“As children, we spent a lot of time outside and it’s something I’m really passionate about. I think it’s so great for physical and mental well-being and laying those foundations.” She told host, Giovanna Fletcher on the podcast Happy Mum, Happy Baby. She is not wrong, a minimum of an hour outdoors each day makes all the difference to a child’s mental and physical health - whatever the weather, so ensuring that children have time to take their play outdoors is important - Be that at home in the garden or a trip to the park.

Be there for them (when you can)

Kate in car

(Image credit: Getty Images)

With a packed royal schedule and all sorts of important things requiring her attention, the Duchess of Cambridge (to an extent), faces a lot of the same time management issues as us regular parents do.

But she often proves that she and William prioritise being there for their three babies as often as they can be. Kate has mentioned in the past that she and her husband make a point of doing the school run each morning and afternoon as much as they can. Of course, we can't all dictate our schedules in that same way, and for many parents it just isn't possible to do the school run every single time.

But it's an important lesson to apply to everyday life - making the most of the little moments with our kids. Perhaps it means always getting up to make them breakfast, and eating it with them before they go to school and you go off to work. Or, it may mean simply lying in bed with them and reading a story when you return home from a long shift.

Be realistic and kind to yourself 

We're all human, we've all shouted at our children at one point, and that's okay, it's easy to be caught in the moment, but my advice to parents in my consultations, is to always strive for setting these expectations for the majority of the time, not all of the time, and on the occasions where you do shout, you apologize to and repair with your child. Ensure that they understand that shouting wasn’t the right way to handle your frustration or to get them to listen. This is a great way to model the behavior that you are expecting from your child, also.

Parenting doesn't mean perfection, Kate Middleton herself admits that she regularly feels the pressure of not living up to the idea of being 'the best' parent. The royal  has not been shy about sharing the fact that she can find being a mother incredibly difficult, but that recognising it and embracing the idea of 'winging it' is vital to your mental health. In a speech, she said, "Nothing can really prepare you for you the sheer overwhelming experience of what it means to become a mother. You go from thinking of yourself as primarily an individual, to suddenly being a mother, first and foremost.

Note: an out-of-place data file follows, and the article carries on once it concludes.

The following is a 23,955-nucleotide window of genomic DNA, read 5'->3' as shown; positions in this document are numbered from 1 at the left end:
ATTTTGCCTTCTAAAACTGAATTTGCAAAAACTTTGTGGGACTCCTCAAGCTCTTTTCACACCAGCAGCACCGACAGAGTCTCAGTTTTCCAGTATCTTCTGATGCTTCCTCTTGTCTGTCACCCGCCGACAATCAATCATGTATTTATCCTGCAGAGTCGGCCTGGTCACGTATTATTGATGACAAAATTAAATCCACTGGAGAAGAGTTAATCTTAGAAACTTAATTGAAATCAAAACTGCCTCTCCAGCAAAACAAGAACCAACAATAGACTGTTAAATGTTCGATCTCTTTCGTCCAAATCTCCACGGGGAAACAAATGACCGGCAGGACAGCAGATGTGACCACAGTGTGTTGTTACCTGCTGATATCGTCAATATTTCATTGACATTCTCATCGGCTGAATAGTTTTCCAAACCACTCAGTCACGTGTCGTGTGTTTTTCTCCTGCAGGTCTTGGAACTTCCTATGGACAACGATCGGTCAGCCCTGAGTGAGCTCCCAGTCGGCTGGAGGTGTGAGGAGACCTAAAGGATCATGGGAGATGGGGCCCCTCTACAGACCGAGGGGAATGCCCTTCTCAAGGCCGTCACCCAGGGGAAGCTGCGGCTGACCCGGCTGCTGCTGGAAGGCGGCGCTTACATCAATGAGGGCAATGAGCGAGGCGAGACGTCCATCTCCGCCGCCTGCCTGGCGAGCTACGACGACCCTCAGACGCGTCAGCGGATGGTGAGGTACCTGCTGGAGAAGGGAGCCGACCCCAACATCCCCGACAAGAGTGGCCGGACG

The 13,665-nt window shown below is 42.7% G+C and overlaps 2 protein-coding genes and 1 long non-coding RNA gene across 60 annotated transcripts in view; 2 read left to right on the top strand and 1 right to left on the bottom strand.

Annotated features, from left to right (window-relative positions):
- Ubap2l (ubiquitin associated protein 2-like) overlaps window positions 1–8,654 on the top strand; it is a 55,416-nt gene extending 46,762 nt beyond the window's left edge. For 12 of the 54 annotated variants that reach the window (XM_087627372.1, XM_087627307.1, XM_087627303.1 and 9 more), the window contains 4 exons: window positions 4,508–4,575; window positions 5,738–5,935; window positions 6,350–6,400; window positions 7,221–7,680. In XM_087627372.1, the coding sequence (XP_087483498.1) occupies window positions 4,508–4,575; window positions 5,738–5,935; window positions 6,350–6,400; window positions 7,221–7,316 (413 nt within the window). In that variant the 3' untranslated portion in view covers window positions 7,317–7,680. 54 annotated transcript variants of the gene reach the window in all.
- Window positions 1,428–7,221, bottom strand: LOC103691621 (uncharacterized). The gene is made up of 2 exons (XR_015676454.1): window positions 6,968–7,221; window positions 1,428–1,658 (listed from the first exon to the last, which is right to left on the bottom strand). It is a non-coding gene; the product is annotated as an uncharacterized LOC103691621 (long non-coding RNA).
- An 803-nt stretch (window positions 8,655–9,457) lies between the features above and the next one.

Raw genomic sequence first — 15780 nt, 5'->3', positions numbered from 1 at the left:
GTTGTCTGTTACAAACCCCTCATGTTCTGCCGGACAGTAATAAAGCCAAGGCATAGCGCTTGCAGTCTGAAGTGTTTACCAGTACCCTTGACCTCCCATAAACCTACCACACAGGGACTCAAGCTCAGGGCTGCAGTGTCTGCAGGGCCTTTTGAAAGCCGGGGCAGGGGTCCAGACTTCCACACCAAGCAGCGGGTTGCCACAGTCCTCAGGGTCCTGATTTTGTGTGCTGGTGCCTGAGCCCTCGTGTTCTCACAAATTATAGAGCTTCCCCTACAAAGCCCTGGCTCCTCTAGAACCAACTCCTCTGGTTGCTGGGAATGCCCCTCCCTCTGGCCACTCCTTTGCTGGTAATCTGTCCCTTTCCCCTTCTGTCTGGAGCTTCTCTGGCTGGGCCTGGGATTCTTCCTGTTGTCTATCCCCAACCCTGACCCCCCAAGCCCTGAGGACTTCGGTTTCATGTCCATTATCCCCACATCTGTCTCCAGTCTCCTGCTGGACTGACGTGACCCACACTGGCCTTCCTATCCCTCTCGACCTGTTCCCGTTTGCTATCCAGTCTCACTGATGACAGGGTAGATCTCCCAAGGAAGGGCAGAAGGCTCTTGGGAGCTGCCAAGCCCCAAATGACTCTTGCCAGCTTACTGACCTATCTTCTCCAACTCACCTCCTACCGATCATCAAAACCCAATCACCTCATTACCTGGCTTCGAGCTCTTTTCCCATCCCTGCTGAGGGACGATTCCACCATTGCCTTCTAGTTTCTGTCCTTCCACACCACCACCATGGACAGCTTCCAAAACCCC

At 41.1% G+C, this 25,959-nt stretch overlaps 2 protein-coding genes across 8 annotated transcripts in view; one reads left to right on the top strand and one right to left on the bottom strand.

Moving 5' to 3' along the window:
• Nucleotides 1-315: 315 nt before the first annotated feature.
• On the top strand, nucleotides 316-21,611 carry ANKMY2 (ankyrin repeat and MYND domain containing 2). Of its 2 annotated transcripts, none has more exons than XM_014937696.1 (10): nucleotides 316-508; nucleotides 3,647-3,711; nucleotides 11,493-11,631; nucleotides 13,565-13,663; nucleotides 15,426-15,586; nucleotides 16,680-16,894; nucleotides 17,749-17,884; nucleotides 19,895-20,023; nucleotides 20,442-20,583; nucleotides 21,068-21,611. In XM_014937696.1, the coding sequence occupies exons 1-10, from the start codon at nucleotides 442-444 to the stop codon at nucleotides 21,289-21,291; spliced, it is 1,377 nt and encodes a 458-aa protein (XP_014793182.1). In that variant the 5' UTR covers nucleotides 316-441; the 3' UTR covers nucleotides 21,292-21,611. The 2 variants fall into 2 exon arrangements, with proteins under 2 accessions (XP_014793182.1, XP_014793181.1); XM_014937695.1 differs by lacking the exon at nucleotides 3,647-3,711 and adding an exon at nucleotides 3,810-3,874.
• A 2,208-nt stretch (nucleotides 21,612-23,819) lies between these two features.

"And yet, there is no rule book, no right or wrong — you just have to make it up and do the very best you can to care for your family. For many mothers, myself included, this can, at times lead to lack of confidence and feelings of ignorance."

Kate has previously talked about experiencing ‘mum guilt’ and how even she finds parenting a constant challenge – something that is refreshing to hear as, royal, or not, there is no such thing as the ‘perfect parent’.

Kate's parenting style is the one because....

In conclusion, Kate's parenting style lets children know that they, their voices, and their thoughts are important too. Gone are the days of 'children should be seen and not heard', in rolls a new and modern way of parenting, where we give children the space they deserve to fill with curiosity, fun, and confidence - its the only way we'll see a happy healthy future generation. And, with Kate's impressive and dedicated work on her Shaping Us campaign shining a light on the importance of the first five years of a child’s life, I think change will happen. The campaign is giving a well-needed voice for the early years, all while the working mum aims to be a positive role model for her own children. Kate is, in my opinion, becoming a great role model for other mums too, it's all in how you respond to your children, the language used, and how heard and worthy their parents and caregivers make them feel - no nannies required.

Related features: 

Video of the Week:

Kirsty Ketley
Parenting Expert

Kirsty is a qualified early years practitioner and parenting consultant with a wealth of knowledge and experience from over 22 years of working with families and children from birth to the teenage years. Kirsty's career has seen her work in a variety of roles, from children's holiday rep and nursery nurse to over 16 years working as a daily nanny.